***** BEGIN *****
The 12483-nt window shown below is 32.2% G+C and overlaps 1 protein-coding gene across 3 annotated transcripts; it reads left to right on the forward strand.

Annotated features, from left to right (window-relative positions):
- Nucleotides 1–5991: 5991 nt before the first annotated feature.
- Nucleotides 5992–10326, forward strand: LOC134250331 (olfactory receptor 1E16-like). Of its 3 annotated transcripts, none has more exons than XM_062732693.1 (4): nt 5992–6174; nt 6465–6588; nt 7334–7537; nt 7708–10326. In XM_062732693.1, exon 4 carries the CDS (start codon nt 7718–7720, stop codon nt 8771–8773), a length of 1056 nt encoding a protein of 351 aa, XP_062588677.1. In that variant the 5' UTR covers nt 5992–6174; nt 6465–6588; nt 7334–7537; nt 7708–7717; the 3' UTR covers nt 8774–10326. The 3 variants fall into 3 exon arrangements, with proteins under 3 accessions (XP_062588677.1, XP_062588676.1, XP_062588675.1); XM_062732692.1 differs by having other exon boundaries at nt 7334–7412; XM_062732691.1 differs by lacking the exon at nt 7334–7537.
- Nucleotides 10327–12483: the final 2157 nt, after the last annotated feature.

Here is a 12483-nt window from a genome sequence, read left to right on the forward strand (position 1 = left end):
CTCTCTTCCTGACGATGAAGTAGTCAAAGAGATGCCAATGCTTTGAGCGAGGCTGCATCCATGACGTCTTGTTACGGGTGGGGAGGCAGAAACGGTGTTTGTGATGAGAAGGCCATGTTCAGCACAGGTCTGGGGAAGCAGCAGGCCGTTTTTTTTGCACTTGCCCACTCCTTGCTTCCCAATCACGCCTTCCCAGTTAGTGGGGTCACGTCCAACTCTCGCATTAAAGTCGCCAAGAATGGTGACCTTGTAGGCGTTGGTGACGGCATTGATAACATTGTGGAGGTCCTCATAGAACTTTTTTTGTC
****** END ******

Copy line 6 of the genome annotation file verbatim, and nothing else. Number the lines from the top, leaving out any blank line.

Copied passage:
Here is a 12483-nt window from a genome sequence, read left to right on the forward strand (position 1 = left end):